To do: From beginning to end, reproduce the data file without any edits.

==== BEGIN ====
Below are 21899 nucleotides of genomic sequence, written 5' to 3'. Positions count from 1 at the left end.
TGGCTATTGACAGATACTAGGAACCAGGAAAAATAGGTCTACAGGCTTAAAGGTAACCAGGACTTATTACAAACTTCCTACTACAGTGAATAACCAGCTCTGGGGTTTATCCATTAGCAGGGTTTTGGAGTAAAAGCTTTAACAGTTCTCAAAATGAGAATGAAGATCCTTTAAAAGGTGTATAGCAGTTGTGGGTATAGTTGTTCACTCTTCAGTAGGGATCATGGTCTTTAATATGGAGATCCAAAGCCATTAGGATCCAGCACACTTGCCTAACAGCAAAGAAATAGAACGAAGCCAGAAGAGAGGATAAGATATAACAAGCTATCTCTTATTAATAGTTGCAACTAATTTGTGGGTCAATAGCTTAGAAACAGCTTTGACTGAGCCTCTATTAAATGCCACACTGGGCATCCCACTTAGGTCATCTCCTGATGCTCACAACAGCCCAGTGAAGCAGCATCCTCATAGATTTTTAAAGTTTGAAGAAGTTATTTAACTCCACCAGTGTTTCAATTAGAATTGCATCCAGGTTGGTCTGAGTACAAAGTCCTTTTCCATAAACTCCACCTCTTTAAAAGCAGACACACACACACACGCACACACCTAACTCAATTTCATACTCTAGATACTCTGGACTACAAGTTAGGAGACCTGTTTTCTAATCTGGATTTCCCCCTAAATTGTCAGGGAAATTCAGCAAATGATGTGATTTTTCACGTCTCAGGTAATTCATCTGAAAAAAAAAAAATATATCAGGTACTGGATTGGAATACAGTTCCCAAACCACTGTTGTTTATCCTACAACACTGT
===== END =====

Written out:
Below are 21899 nucleotides of genomic sequence, written 5' to 3'. Positions count from 1 at the left end.
TGGCTATTGACAGATACTAGGAACCAGGAAAAATAGGTCTACAGGCTTAAAGGTAACCAGGACTTATTACAAACTTCCTACTACAGTGAATAACCAGCTCTGGGGTTTATCCATTAGCAGGGTTTTGGAGTAAAAGCTTTAACAGTTCTCAAAATGAGAATGAAGATCCTTTAAAAGGTGTATAGCAGTTGTGGGTATAGTTGTTCACTCTTCAGTAGGGATCATGGTCTTTAATATGGAGATCCAAAGCCATTAGGATCCAGCACACTTGCCTAACAGCAAAGAAATAGAACGAAGCCAGAAGAGAGGATAAGATATAACAAGCTATCTCTTATTAATAGTTGCAACTAATTTGTGGGTCAATAGCTTAGAAACAGCTTTGACTGAGCCTCTATTAAATGCCACACTGGGCATCCCACTTAGGTCATCTCCTGATGCTCACAACAGCCCAGTGAAGCAGCATCCTCATAGATTTTTAAAGTTTGAAGAAGTTATTTAACTCCACCAGTGTTTCAATTAGAATTGCATCCAGGTTGGTCTGAGTACAAAGTCCTTTTCCATAAACTCCACCTCTTTAAAAGCAGACACACACACACACGCACACACCTAACTCAATTTCATACTCTAGATACTCTGGACTACAAGTTAGGAGACCTGTTTTCTAATCTGGATTTCCCCCTAAATTGTCAGGGAAATTCAGCAAATGATGTGATTTTTCACGTCTCAGGTAATTCATCTGAAAAAAAAAAAATATATCAGGTACTGGATTGGAATACAGTTCCCAAACCACTGTTGTTTATCCTACAACACTGT